Meanwhile, Rey is saving the Resistance, and in doing so is reunited with the man she really does love romantically, Finn. Finn runs to her, she walks to him, and together they embrace in a tight hug that sends volumes.
That doesn’t mean that she doesn’t still care for Ben Solo. She wanted him to turn to the Light, and so that is why when their last Force Connection initiates, she pauses and looks at him for the longest time before shutting him out. It’s harsh, but…he didn’t want to change.
It’s why in the excerpt for Resistance Reborn, a novel setting up the events of The Rise of Skywalker, Rey asks Leia about Ben Solo, and in doing so Leia Organa can see that Rey cares for him. Don’t you think that if Leia could comprehend Rey’s emotions, she would be able to tell if she loved him? Even my sister went as far as saying that Rey is in love with Ben Solo, but it’s just not the case.
And now, to my final example: The newly released trailer for The Rise of Skywalker (and the reason I wrote this article). During this trailer Rey says, “People keep telling me they know me…no one does.”
And Kylo Ren answers, “But I do.”
This sounds sinister to me, yet a huge section of the fan base kept shouting “Reylo!” Wait…what? So…this sounds romantic? Really?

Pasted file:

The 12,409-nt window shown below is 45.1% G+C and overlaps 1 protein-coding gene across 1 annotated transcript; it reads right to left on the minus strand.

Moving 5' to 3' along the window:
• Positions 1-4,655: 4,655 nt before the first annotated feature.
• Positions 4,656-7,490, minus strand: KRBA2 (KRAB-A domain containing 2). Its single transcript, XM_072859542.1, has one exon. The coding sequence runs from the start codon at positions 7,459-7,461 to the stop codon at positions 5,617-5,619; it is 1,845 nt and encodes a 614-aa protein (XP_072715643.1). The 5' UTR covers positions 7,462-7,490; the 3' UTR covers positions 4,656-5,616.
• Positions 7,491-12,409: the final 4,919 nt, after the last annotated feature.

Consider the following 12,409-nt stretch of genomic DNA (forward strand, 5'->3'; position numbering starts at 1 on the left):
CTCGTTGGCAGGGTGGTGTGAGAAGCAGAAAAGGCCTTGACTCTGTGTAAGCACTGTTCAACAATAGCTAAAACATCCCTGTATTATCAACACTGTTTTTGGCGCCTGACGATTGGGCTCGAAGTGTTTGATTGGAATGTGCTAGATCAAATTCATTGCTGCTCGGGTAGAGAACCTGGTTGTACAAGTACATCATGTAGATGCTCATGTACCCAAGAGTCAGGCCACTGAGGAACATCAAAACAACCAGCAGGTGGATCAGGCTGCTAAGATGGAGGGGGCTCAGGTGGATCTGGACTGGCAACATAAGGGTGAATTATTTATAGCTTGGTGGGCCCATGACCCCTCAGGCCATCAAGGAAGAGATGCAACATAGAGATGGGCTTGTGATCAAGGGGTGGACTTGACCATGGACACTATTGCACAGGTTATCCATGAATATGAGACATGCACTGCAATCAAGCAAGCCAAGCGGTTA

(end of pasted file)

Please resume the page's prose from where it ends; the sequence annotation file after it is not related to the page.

Kylo Ren, Rey’s enemy since The Force Awakens, her nemesis, tells her that he knows her. He knows her every weakness, her greatest strengths, her ups and her downs, her beliefs, and on and on and on.
Why do you think Obi-Wan defeated Anakin Skywalker in the first place? Despite Anakin’s position as the Chosen One, despite having the greatest midichlorian count known to the Jedi, Obi-Wan Kenobi defeated him for one reason: he was his master. He taught him everything he knew. As Anakin said to Obi-Wan, “Don’t underestimate my power.” And Kenobi answered by saying, “Don’t try it.” It was basically Obi-Wan’s version of, “But I do.”
The difference, in this case, is that Rey knows Kylo Ren just as well, which is sure to bring us an epic battle. Not a romantic conclusion.
Why do you think her lightsaber is ignited as she faces Kylo Ren in what appears to be the throne room of the Second Death Star? He’s her enemy! Yes, they care for each other, but they don’t love each other. As simple as that.
They care so much for each other that despite the darkness and the light, they will most definitely find a way to reunite as a team and face down Palpatine. As we saw in the trailer, it seems they’re even destroying Darth Vader’s mask together.
The confusion began in The Force Awakens and continues, and a large section of Star Wars fandom is going to be so disappointed when their Reylo dreams are dashed.
Now, despite every example that I have pointed out in this post, I don’t oppose a romantic ending for them, simply for the fact that it would be different and impactful for the overall story of Star Wars. We’ve never seen a villain and hero end up together. We’ve seen two heroes drift apart, that being Anakin and Padme. It would the exact opposite and a great juxtaposition from Ben Solo’s grandfather.
Whatever happens, happens, but I think I’m right on this one.
I thank you for reading my sister’s opinion and I hope you have a magnificent day. May the Force be with you,.